Do the barbell squat wrong, and instead of growing nice quads and glutes, you'll feel aches and pains in your knees, hips, back, and even shoulders.
BUT follow these 4 easy steps, and I guarantee the barbell squat will feel and grow your muscles far better than it ever has before.
There is no one fixed, universal "perfect barbell squat form". Instead, your anatomy will determine what your perfect squat looks like on the barbell squat.
So, it's important to find the right setup for you and your body before you even get under the bar.
Let's start with your foot stance. Hold a light weight at your chest, set your feet hip-width apart, and squat down.
How does that feel? Note how low you could get.
Now, widen your stance by an inch or two and compare. Even the slightest modification in your stance can make a world of difference for knee and hip pain — so keep going until you find what feels best and enables you to squat the lowest.
As for your foot angle? Most people's joints will feel better with their toes pointed out slightly, so don't force yourself to keep them straight.
And the wider the stance you use, the more your toes will have to turn out.
Once you’ve found the right stance, it’s time to grab the bar:
But avoid placing it too high on the little bony bump at the base of your neck. Instead, the barbell should be placed right on the meat of your traps.
Next, grip the bar with your hands as narrow as possible without pain in your wrists, shoulders, or elbows. The narrower they are, the more upper back tightness and stability you'll have when you do the barbell squat.
But if you have really tight shoulders or chest muscles, you may have to widen this.
Once you've grabbed the bar, walk it out by extending your legs to lift it out of the rack and then taking three careful steps:
Lastly, to keep you balanced as you perform the barbell squat, spread your weight evenly over your foot by making sure each foot has three solid points of contact with the ground: 1) your big toe, 2) your pinky toe, and 3) your heel.
You're now ready for step 2: creating whole-body tension.
At this point, you don't want to just squat down.
You need to first activate several key muscles that will protect your back and keep you strong as you do the barbell squat. In fact, failure to do this is why many people have a very strong leg press — but a much weaker and unstable barbell squat.
So, let's start with the lower body:
And for the upper body, avoid pointing your elbows back and losing tightness in your upper back. Instead, pull your elbows forward, under the bar, and pull the bar down into your meaty upper traps. As if you were trying to bend the bar in half. This helps activate your lats and keeps your upper back stable.
Finally, take a deep 360 breath into your waist — as if you were trying to expand all sides of a weight belt. And then, brace your core as if you just coughed really hard.
At this point, you should feel your legs, core, and lats all working.
You’re ready for step 3: the descent.
Pull yourself down into the squat using your hamstrings. Let your butt drop down between your heels and push your knees out in the same direction as your toes.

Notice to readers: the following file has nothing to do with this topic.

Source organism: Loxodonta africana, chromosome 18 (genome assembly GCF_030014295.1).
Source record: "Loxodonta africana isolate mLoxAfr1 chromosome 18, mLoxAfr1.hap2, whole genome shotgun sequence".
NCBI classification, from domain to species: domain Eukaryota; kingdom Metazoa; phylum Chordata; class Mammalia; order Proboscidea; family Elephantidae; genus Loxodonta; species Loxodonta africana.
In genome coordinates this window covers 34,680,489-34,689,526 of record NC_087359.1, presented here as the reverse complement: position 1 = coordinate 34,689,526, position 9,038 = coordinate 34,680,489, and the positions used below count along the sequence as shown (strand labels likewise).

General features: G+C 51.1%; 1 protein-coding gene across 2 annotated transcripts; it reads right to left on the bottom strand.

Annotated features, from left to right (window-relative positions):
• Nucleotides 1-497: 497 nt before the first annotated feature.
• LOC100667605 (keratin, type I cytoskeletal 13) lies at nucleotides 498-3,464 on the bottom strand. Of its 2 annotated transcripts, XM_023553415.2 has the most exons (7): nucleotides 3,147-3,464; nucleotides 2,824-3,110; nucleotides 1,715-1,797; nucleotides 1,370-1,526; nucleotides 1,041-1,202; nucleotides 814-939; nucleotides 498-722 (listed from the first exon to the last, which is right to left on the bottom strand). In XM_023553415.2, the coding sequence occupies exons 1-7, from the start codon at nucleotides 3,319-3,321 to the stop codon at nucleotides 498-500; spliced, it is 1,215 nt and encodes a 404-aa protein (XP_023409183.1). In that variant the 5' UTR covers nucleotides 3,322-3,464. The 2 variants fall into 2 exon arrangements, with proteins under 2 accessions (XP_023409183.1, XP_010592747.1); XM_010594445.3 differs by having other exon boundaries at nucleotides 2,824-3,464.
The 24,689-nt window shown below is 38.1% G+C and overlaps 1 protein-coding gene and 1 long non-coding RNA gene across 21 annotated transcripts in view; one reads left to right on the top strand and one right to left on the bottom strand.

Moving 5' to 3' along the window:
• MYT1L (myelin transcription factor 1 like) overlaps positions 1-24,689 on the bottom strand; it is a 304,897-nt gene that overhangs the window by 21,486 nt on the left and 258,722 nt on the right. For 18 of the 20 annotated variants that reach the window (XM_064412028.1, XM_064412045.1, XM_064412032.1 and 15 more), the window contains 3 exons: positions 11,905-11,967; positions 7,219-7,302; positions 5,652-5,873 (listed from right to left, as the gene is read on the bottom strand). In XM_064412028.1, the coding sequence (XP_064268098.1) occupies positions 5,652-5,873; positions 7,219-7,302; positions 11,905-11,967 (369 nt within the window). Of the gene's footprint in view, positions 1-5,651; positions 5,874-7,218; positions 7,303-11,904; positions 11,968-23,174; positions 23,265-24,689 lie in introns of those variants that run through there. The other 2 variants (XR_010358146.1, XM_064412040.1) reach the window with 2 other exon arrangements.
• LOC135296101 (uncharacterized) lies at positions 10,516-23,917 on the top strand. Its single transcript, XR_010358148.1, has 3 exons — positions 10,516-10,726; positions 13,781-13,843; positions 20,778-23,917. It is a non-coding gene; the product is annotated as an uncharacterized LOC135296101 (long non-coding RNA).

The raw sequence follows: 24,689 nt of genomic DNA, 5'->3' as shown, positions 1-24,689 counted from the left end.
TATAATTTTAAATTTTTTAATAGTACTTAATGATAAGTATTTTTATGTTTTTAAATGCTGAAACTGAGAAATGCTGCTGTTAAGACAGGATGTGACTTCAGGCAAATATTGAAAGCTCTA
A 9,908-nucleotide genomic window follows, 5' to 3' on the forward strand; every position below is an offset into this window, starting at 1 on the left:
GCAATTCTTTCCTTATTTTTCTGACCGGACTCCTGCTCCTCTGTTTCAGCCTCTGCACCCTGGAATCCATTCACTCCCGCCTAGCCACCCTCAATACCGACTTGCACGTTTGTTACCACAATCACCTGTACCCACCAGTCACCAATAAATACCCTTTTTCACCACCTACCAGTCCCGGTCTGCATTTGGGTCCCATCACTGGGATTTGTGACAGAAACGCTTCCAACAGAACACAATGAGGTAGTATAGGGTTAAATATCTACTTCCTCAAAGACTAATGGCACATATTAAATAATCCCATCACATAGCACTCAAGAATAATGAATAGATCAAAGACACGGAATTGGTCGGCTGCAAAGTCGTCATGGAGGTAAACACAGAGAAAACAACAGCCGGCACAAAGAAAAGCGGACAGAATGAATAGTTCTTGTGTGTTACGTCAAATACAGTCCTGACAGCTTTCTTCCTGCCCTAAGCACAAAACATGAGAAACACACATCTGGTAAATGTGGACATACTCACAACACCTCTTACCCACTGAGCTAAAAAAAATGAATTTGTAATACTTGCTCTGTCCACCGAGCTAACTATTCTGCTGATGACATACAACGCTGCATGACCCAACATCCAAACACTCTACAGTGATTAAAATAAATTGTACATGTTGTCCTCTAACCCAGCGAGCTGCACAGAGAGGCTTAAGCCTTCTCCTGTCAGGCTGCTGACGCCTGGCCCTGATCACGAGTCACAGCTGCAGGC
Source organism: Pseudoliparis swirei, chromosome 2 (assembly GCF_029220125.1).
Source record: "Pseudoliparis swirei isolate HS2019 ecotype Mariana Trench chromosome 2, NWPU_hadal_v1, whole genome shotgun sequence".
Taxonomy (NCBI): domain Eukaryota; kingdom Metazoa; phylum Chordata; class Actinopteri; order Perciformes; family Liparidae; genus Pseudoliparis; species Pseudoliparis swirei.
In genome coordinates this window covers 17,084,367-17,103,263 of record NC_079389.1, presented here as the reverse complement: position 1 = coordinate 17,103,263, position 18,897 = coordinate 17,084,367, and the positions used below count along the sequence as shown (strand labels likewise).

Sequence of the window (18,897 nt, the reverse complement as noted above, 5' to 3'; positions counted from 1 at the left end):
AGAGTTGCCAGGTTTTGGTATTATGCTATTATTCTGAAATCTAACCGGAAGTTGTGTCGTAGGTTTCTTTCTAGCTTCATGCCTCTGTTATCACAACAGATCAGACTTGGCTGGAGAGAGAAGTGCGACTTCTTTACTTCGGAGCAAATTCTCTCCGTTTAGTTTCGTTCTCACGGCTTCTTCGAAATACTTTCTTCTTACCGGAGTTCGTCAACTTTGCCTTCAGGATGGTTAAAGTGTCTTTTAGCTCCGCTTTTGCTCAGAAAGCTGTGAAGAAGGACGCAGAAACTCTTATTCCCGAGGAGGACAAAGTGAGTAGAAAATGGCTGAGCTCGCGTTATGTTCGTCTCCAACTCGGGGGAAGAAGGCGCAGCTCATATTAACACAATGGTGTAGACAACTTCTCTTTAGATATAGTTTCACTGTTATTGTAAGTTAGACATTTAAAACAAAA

Keep your upper back tight by pulling the bar down and continue lowering as deep as you comfortably can.
As for how deep you should go on the barbell squat, a 2019 study assigned one group of subjects to half squats and another to deep squats twice a week for 10 weeks.
Both groups had similar growth in the quads, but the glutes and adductors grew significantly more in the deep squat group.
So, your goal should be to squat down at least somewhere close to parallel on the barbell squat.
If you use a wider stance, it'll be closer to parallel, and if you use a narrower stance, you should be able to get it a bit deeper.
But if towards the bottom of your squat your:
... these are all signs that you're not yet ready to go that deep on the barbell squat.
And there are 2 main reasons for this:
But once you can get deep enough, you may notice your knees end up over your toes. This is commonly believed to be harmful to the knees.
One study tested this by using a wooden barrier to prevent the knees from going over the toes.
While there was a bit less pressure on the knees when compared to letting them travel over the toes, the stress on the hips and lower back significantly increased.
So, as long as your knees don’t cave in or out and instead push out in the same direction as your toes, letting your knees go over your toes is perfectly fine.
Now, once you reach the bottom position, to maximize growth, DO NOT let gravity drop you into that last inch or two.
As I've mentioned previously, research suggests this is the most important part of the movement for growth. So force your muscles to work by controlling the weight down and pausing for half a second at the bottom before moving onto step 4: the ascent.
But first, keep in mind that everyone’s bodies are different. To maximize your gains and prevent injury it’s crucial to find the right exercises and the right form for your individual structure. For a step-by-step plan that takes care of all the guesswork for you, take our analysis quiz to find the best program for you and your body below:
Click the button below to take my analysis quiz to discover the best program for you:
The most common mistake people make here is shooting their hips back and letting their upper body fall forward. This puts a lot of pressure on the lower back.
We want the chest and hips to rise at the same rate.
To do this:
Congrats, my friend! You've just learned how to properly perform the barbell squat. And for more exercise form tips:
Alright, that's it. I'll see ya next time!